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Anvil Prepare for Next Album, Make It ‘Even More Focused’ — Video

As soon as the editing was finished for Sascha Gervasi’s documentary film “Anvil! The Story of Anvil,” Canadian power trio Anvil started thinking about the follow-up to their recently released disc ‘This Is Thirteen.’ And unlike writing sessions for some of the band’s past albums, which were motivated by adversity and frustration, the new sessions were abuzz with excitement and optimism.

“We just channeled all that positive energy into our songs,” drummer Robb Reiner tells Noisecreep. “It was great and really productive.”

“To everyone else, it looked like we had down time, but that time was spent writing over 20 new songs,” frontman Steve ‘Lips’ Kudlow adds. “It was an extremely exuberant, celebrative period, and our attitude was, ‘The movie’s done. We’ve got nothing else to do. Let’s write!’”

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The new tracks are for an album tentatively titled ‘Juggernaut of Justice,’ which Anvil plan to record next year in time for a summer release. According to Kudlow, the record will be a natural evolution from ‘This is Thirteen,’ but will be “more organized” and “even more focused.” Like ‘This is Thirteen,’ most of the songs will be straightforward and bludgeoning, emphasizing solidity and groove over blazing technicality.

“Sometimes less is more,” explains Kudlow. “We used to throw the kitchen sink into our songs and show every aspect of what we could do. We wanted the wildest parts and the most blistering solo for every song. Now, instead of worrying about that, we just do what is necessary for each song. When you have unnecessary parts, that’s just overwriting, and that happens when you’re trying to just continue proving yourself rather than thinking, ‘What’s better for the song?’”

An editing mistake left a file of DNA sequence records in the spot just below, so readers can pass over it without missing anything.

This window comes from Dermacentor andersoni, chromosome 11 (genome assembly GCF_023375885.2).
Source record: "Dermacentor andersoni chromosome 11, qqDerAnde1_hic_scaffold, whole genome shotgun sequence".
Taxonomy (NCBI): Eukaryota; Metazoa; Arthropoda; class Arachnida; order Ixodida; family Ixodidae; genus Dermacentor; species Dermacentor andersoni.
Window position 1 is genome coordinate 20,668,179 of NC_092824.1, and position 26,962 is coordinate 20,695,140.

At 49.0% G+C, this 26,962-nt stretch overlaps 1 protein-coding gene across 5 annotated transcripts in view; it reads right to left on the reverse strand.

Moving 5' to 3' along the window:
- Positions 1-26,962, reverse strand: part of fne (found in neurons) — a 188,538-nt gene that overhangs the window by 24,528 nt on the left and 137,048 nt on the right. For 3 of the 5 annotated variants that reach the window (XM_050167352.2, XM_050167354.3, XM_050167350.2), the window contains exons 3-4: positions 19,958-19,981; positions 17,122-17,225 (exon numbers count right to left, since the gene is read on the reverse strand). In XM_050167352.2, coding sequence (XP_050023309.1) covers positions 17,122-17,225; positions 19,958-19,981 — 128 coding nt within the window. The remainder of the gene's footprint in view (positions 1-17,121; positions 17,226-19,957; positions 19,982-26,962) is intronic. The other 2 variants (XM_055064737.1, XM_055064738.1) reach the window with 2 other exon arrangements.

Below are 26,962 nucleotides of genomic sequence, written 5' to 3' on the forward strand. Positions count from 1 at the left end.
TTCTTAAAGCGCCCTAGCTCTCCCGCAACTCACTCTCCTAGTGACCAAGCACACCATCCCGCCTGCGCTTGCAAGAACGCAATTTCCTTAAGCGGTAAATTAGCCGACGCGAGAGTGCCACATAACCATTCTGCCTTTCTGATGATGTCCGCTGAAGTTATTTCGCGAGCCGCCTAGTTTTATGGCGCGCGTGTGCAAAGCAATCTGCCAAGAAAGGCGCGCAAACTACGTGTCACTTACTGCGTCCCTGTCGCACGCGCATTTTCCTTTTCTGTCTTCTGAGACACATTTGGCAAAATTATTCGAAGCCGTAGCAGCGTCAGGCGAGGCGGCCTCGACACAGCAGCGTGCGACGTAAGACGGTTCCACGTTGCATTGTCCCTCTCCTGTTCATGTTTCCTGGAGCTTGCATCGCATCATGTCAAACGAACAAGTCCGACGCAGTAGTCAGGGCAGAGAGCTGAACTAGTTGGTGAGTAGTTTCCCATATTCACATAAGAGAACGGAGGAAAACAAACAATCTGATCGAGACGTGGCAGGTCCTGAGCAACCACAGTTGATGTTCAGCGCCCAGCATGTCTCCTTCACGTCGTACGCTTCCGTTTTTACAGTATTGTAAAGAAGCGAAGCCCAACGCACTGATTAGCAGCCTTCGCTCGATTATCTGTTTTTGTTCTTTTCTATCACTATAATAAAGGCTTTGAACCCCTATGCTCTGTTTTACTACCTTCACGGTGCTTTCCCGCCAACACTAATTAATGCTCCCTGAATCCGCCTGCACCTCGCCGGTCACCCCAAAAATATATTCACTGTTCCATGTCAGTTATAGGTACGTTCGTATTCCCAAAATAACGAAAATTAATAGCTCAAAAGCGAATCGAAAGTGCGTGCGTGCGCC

Although most of ‘Juggernaut of Justice’ will be simple and stomping, the album will likely include at least one offbeat track heavily influenced by swing and big band jazz. Interestingly, Kudlow wasn’t at all interested in jazz until his father died, and Kudlow inherited his car.

“Inside, there were all these cassette tapes of his favorite music from the ’40s. And I started listening to them, and I got really inspired,” Kudlow says. “I came to realize why my father called my music ‘noise.’ These [jazz] songs were written in a very, very high-integrity era where you had to be good if you were going to get recorded at all. It’s all very schooled playing. I started listening particularly to Benny Goodman, and I really came to realize that what he was doing on his clarinet is not really a lot different from what all of us lead guitar players are trying to do. And one foundational similarity is the drumming. Listening to the clarinet over the drumming, I’m like, ‘Well why don’t I just try riffs like that?’”

“The song’s like Buddy Rich playing metal,” adds Reiner. “I think it’s going to change a lot of people’s perceptions about us.”

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